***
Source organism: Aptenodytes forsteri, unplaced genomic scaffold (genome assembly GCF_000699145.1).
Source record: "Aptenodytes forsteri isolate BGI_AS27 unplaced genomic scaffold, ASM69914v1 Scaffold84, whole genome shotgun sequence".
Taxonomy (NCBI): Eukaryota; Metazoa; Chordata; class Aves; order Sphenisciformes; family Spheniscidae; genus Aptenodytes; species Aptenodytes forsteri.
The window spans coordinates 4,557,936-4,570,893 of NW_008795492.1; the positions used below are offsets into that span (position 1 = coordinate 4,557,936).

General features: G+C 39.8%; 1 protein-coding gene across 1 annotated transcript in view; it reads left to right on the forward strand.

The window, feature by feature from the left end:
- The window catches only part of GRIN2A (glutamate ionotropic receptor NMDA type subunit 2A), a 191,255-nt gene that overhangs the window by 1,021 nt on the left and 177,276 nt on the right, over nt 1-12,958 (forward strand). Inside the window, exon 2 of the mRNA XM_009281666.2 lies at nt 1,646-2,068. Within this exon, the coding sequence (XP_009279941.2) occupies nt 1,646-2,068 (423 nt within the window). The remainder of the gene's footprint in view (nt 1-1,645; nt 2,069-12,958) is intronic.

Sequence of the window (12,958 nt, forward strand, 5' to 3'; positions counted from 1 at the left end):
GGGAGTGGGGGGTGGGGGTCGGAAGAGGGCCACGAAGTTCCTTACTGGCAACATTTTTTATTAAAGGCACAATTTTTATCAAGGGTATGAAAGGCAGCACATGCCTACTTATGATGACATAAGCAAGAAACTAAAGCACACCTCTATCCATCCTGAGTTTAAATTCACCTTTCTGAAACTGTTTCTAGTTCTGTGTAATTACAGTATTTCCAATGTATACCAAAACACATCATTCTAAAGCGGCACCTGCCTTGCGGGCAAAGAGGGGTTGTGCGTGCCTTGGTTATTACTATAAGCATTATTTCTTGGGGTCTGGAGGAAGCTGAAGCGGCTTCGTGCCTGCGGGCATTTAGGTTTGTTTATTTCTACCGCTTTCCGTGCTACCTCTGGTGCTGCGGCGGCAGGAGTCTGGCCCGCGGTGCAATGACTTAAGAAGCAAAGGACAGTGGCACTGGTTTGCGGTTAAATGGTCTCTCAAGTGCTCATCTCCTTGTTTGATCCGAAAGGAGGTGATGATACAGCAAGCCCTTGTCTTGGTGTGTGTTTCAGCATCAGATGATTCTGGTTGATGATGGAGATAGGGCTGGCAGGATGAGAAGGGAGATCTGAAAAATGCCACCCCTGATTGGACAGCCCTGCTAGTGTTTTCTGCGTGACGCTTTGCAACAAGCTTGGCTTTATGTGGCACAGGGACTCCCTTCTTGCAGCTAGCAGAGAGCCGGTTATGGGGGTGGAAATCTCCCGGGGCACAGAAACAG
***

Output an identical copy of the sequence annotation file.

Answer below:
Source organism: Aptenodytes forsteri, unplaced genomic scaffold (genome assembly GCF_000699145.1).
Source record: "Aptenodytes forsteri isolate BGI_AS27 unplaced genomic scaffold, ASM69914v1 Scaffold84, whole genome shotgun sequence".
Taxonomy (NCBI): Eukaryota; Metazoa; Chordata; class Aves; order Sphenisciformes; family Spheniscidae; genus Aptenodytes; species Aptenodytes forsteri.
The window spans coordinates 4,557,936-4,570,893 of NW_008795492.1; the positions used below are offsets into that span (position 1 = coordinate 4,557,936).

General features: G+C 39.8%; 1 protein-coding gene across 1 annotated transcript in view; it reads left to right on the forward strand.

The window, feature by feature from the left end:
- The window catches only part of GRIN2A (glutamate ionotropic receptor NMDA type subunit 2A), a 191,255-nt gene that overhangs the window by 1,021 nt on the left and 177,276 nt on the right, over nt 1-12,958 (forward strand). Inside the window, exon 2 of the mRNA XM_009281666.2 lies at nt 1,646-2,068. Within this exon, the coding sequence (XP_009279941.2) occupies nt 1,646-2,068 (423 nt within the window). The remainder of the gene's footprint in view (nt 1-1,645; nt 2,069-12,958) is intronic.

Sequence of the window (12,958 nt, forward strand, 5' to 3'; positions counted from 1 at the left end):
GGGAGTGGGGGGTGGGGGTCGGAAGAGGGCCACGAAGTTCCTTACTGGCAACATTTTTTATTAAAGGCACAATTTTTATCAAGGGTATGAAAGGCAGCACATGCCTACTTATGATGACATAAGCAAGAAACTAAAGCACACCTCTATCCATCCTGAGTTTAAATTCACCTTTCTGAAACTGTTTCTAGTTCTGTGTAATTACAGTATTTCCAATGTATACCAAAACACATCATTCTAAAGCGGCACCTGCCTTGCGGGCAAAGAGGGGTTGTGCGTGCCTTGGTTATTACTATAAGCATTATTTCTTGGGGTCTGGAGGAAGCTGAAGCGGCTTCGTGCCTGCGGGCATTTAGGTTTGTTTATTTCTACCGCTTTCCGTGCTACCTCTGGTGCTGCGGCGGCAGGAGTCTGGCCCGCGGTGCAATGACTTAAGAAGCAAAGGACAGTGGCACTGGTTTGCGGTTAAATGGTCTCTCAAGTGCTCATCTCCTTGTTTGATCCGAAAGGAGGTGATGATACAGCAAGCCCTTGTCTTGGTGTGTGTTTCAGCATCAGATGATTCTGGTTGATGATGGAGATAGGGCTGGCAGGATGAGAAGGGAGATCTGAAAAATGCCACCCCTGATTGGACAGCCCTGCTAGTGTTTTCTGCGTGACGCTTTGCAACAAGCTTGGCTTTATGTGGCACAGGGACTCCCTTCTTGCAGCTAGCAGAGAGCCGGTTATGGGGGTGGAAATCTCCCGGGGCACAGAAACAG